A more complete random API?

Right now, in Javascript, our main source of randomness comes from a single function: Math.random(). I'm wondering if there would be interest in adding a more full-blown random library to Javascript, and if so, what kinds of random methods should exist in this library?

Some requirements:

  • It should provide easy-to-use methods for common random needs (i.e. provide a Random.randInt(start, end) instead of having people use common and incorrect patterns we see everywhere today, such as Math.floor(Math.random() * (end - start)) + start. It's also important to provide proper implementation of random logic that's difficult to implement correctly by hand, like Random.shuffle(array).
  • It should be seed-able. i.e. something like const myRandGen = new Random(<seed>); myRandGen.randInt(start, end)

Just to get things started, here's a handful of methods that a new Random API could include:

Random.randInt(2, 5) // Either returns 2, 3, or 4
Random.randBigInt(2n, 5n)
Random.randBool() // Either true or false
Random.randFloat(start, end) // A float where start <= x < end

Random.choice(['a', 'b', 'c']) // Reteurns a random entry from the array
Random.choice('abc') // Returns a random character
const newArray = Random.shuffle(['a', 'b', 'c'])

const gen = new Random(<optional seed>)
gen.randInt(...) // The instance constaints all of the static methods.
const newGen = gen.clone() // Clones the pseudo-random-number generator at its current state
console.assert(gen.randBool() === newGen.randBool())

We could also provide methods to provide random values using other distributions besides a linear one. It's probably wise not to stick every possible random-related thing into this, anyone who's wanting to do deep statistical logic, or to build some game that deeply depends on random generation should probably install a more full-featured random library. The build-in API should just try and cover the most common use-cases, so people don't have to keep twiddling with floats from Math.random() to do everyday tasks.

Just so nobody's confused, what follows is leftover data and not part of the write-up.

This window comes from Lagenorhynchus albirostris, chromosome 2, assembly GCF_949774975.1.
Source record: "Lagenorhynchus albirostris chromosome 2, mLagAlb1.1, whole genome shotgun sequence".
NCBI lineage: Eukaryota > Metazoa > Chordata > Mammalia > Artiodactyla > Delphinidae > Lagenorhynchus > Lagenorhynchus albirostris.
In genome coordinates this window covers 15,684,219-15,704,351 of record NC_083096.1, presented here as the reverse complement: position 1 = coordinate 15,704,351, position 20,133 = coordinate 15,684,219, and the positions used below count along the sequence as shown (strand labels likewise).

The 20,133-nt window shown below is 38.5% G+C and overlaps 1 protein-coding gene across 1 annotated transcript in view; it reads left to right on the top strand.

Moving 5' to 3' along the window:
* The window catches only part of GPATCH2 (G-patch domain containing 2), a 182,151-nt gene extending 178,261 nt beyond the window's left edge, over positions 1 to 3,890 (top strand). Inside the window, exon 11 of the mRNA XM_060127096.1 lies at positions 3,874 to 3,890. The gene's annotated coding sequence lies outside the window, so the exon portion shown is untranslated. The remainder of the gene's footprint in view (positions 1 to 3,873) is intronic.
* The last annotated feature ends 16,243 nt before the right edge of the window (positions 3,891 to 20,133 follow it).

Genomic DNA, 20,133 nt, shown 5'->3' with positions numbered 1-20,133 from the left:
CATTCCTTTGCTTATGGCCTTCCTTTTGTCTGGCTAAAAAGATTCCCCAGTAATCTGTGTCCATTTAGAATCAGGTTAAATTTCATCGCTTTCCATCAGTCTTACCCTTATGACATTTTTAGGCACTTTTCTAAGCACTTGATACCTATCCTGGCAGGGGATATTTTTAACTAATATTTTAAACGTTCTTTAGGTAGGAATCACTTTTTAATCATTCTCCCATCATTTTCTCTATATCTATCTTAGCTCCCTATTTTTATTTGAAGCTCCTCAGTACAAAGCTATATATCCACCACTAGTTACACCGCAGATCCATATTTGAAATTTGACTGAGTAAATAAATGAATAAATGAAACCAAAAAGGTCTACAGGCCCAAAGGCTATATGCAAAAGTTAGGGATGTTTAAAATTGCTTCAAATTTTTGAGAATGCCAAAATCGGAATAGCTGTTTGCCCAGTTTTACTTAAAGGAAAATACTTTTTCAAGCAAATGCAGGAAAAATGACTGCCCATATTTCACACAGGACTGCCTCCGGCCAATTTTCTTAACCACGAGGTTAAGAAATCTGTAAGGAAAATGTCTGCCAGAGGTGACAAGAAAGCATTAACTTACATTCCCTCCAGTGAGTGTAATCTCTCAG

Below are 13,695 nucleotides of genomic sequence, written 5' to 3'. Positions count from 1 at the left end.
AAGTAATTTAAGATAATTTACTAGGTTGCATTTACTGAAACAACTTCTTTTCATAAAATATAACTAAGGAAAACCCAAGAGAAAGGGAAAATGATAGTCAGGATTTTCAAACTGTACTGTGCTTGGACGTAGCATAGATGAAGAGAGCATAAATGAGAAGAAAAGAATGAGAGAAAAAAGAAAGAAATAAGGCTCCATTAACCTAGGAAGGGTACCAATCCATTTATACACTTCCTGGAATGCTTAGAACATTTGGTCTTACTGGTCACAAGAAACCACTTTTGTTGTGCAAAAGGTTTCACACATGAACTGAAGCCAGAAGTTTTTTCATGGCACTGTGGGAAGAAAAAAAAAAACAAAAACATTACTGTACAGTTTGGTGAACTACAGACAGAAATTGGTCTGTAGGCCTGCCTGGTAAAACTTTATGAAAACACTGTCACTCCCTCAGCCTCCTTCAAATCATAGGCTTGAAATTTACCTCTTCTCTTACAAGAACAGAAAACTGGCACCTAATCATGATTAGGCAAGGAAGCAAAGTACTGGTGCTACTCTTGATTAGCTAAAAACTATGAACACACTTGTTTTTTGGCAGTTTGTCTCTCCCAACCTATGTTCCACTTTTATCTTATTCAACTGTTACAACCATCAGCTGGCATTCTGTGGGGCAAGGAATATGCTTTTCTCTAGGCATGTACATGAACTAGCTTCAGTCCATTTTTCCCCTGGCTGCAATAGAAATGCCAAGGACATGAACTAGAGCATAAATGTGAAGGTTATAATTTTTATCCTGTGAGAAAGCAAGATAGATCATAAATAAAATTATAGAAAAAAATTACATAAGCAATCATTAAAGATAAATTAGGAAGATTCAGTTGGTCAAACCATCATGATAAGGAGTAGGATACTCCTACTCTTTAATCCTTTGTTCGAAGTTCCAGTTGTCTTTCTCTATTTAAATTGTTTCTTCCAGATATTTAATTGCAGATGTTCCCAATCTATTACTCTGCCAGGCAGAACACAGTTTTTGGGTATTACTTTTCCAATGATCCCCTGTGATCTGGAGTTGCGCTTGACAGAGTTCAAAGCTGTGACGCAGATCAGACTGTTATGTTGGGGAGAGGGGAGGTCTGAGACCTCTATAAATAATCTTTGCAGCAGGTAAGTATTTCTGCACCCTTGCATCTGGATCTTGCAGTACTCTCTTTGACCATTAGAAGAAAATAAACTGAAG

A note on Random.shuffle()

Random.shuffle() (and Random.choice()) has been discussed previously on this form here. Over there, @claudiameadows brought up an interesting point that I was unaware of.

Shuffling's way harder than you'd think to do right - the gold standard for it requires enough bits of RNG state to hold all possible mutations in order to hit all permutations and for all but small arrays (of <= 34 entries), they can't even use what they use for Math.random().
And yes, I'm saying that Python's default is actually very bad.

I think this is an argument for why the Javascript language needs a random shuffle method. Any home-grown one is likely to be implemented worse than what we can do natively in Javascript. And yes, maybe Javascript can't provide a truly random shuffle method, but we can reflect this shortcoming in the method name, so it's clear to users that the shuffle method is not perfect. For example, Random.semiRandomShuffle(array). How to actually name it can be debated, but providing a proper shuffle method with a name that indicates its shortcomings is better than not having one at all.

prior art:



Existing proposal for seeded random

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That looks very related. It unfortunately only provides seeded random number generation, not helper functions such as randInt(), which was my bigger interest here. Maybe it'll be better to move this discussion onto that proposal and see if they're willing to expand the proposal.

Actually, as I've looked closer at that proposal, I don't really see a feasible way of trying to move this conversation there. The idea of a fuller random library seems to be completely out of the scope of that proposal and would need to be a proposal of its own, that happens to have some overlapping feature.

But, they do have some good thoughts going on there. Like, the idea of having all implementations use the same pseudo-random-number-generator, so that you can use the same seed on any JavaScript platform and receive the same results.

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Note: the Mersenne Twister fails numerous statistical tests for randomness. It's only used because of the massive state size

I would find a randomRange implementation really useful as it would eliminate having to calculate rounding vs truncating values all the time and would also make it specific as to what was being requested.

Something like Math.randomRange(low=0, high=100, step=1)

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